Author Topic: Import Firefox Passwords  (Read 27025 times)

Offline thibros

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« Reply #15 on: June 18, 2006, 06:39:34 PM »
Quote from: Eric H. Jung
OK, let's do it together.

As for your calculation, you'd have to multiply the master password combinations and character set combinations instead of adding them, giving you a total of 93^101 = 6,55...e+198 = about 2^457  combinations (as comparison, the universe consists of about 2^250 particles).

A number with 198 digits is quite difficult to comprehend, no wonder it's giving people headaches, so I'm looking at a few common scenarios, and give some examples too, so anyone interested in this can understand it.

Let's look at your example first, and make it specific. So there's Alice and Eve, and Eve doesn't like Alice (we don't know the reason, but I suspect it has to do with Bob  ). Eve knows that Alice is using PasswordMaker, knows that she isn't using leet or other modifications, only a personalized character set (Alice might have mentioned that in a forum), so Eve sets up a forum on her site and gets Alice to register. Now Eve has a generated password, let's say it is "Aa1!Bb2#", so we have something to work with. She now ponders on how to get the master password, so she gets herself a super computer, and someone to write her a program so it can check a billion passwords per second with the following settings:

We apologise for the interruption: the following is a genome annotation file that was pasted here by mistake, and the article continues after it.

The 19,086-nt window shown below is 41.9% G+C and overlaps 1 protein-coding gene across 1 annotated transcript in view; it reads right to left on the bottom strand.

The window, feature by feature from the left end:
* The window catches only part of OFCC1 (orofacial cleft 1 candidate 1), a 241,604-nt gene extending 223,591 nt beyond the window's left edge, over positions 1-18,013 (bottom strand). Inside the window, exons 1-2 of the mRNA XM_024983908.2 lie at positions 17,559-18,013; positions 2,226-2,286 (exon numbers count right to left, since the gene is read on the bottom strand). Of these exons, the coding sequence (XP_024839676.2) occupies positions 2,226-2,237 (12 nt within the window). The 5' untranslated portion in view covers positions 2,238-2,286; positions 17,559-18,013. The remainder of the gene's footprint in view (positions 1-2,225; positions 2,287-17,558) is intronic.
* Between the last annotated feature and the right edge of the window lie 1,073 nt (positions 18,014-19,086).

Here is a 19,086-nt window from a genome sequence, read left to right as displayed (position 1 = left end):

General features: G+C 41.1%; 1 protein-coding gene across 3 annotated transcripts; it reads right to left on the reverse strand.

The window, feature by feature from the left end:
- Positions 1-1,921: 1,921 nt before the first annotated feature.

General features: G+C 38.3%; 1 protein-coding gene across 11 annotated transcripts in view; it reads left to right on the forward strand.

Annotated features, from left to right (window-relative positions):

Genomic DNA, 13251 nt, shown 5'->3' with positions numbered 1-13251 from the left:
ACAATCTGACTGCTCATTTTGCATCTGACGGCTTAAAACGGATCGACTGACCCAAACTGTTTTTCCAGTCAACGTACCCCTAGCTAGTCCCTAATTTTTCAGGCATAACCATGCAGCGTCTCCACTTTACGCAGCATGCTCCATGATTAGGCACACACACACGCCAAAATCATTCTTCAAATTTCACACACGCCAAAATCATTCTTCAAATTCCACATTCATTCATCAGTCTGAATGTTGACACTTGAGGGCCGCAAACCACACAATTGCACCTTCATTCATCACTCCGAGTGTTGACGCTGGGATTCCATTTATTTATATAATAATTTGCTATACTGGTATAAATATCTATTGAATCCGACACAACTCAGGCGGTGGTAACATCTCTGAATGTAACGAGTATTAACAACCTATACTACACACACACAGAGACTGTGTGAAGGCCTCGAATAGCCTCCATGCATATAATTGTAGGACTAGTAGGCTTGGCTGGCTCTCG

No leet, Hash: SHA-256, URL:, length 8, all other fields empty.

The script permutes the full 93 characters in the master password and charset fields in all lengths.

Eve is prepared to wait a long time, but after only two months (statistically) the scripts ends with a solution, maybe:
Character Set:  zbA2Y17B#0!%a
Master Password: qwerty
(you can check this at, it does generate the password Aa1!Bb2#)

Another two months later, the script puts out another solution, maybe:
Character Set: bH(XaBK&2Aqaz#!xe&iI1v8G
Master Password: 12345

Character Set: xxx#xB2axAxb!1xx
Master Password: password

What happened? Which one is Alice's master password, qwerty or 12345 or 'password'? This is something called "collision" in cryptography, different input values generating the same output value. And there is no way for Eve to find out which one is the right one, without further information.

The calculation Eric made is leaving out one important variable, or rather assume it to be pretty high while it's normally quite low: the length of the generated password. In this example it is 8.